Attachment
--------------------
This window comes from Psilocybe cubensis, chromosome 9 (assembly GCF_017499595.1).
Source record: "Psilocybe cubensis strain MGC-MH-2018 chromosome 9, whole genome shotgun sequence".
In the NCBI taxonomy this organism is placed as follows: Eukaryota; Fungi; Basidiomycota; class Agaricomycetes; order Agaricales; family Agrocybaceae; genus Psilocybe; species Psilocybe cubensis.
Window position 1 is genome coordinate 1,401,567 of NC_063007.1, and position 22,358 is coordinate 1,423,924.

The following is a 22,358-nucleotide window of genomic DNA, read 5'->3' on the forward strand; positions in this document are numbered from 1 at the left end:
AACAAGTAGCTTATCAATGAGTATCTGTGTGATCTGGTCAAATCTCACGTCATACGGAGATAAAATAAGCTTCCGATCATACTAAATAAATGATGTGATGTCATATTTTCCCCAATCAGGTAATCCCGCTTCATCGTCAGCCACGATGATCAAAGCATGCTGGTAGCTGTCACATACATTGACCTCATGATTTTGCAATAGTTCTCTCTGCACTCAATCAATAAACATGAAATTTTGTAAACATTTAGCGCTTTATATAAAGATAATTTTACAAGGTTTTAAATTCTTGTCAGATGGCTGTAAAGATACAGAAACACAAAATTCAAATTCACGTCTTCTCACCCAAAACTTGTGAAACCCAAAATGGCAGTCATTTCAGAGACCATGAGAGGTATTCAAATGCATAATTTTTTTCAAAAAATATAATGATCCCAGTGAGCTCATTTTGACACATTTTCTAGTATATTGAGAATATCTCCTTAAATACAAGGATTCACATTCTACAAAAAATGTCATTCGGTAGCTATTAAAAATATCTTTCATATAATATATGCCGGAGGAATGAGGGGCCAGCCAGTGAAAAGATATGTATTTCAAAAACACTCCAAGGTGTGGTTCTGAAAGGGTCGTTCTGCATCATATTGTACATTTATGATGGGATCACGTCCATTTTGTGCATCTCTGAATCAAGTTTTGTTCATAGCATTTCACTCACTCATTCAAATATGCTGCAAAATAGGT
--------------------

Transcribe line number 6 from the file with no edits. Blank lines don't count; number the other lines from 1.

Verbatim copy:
AACAAGTAGCTTATCAATGAGTATCTGTGTGATCTGGTCAAATCTCACGTCATACGGAGATAAAATAAGCTTCCGATCATACTAAATAAATGATGTGATGTCATATTTTCCCCAATCAGGTAATCCCGCTTCATCGTCAGCCACGATGATCAAAGCATGCTGGTAGCTGTCACATACATTGACCTCATGATTTTGCAATAGTTCTCTCTGCACTCAATCAATAAACATGAAATTTTGTAAACATTTAGCGCTTTATATAAAGATAATTTTACAAGGTTTTAAATTCTTGTCAGATGGCTGTAAAGATACAGAAACACAAAATTCAAATTCACGTCTTCTCACCCAAAACTTGTGAAACCCAAAATGGCAGTCATTTCAGAGACCATGAGAGGTATTCAAATGCATAATTTTTTTCAAAAAATATAATGATCCCAGTGAGCTCATTTTGACACATTTTCTAGTATATTGAGAATATCTCCTTAAATACAAGGATTCACATTCTACAAAAAATGTCATTCGGTAGCTATTAAAAATATCTTTCATATAATATATGCCGGAGGAATGAGGGGCCAGCCAGTGAAAAGATATGTATTTCAAAAACACTCCAAGGTGTGGTTCTGAAAGGGTCGTTCTGCATCATATTGTACATTTATGATGGGATCACGTCCATTTTGTGCATCTCTGAATCAAGTTTTGTTCATAGCATTTCACTCACTCATTCAAATATGCTGCAAAATAGGT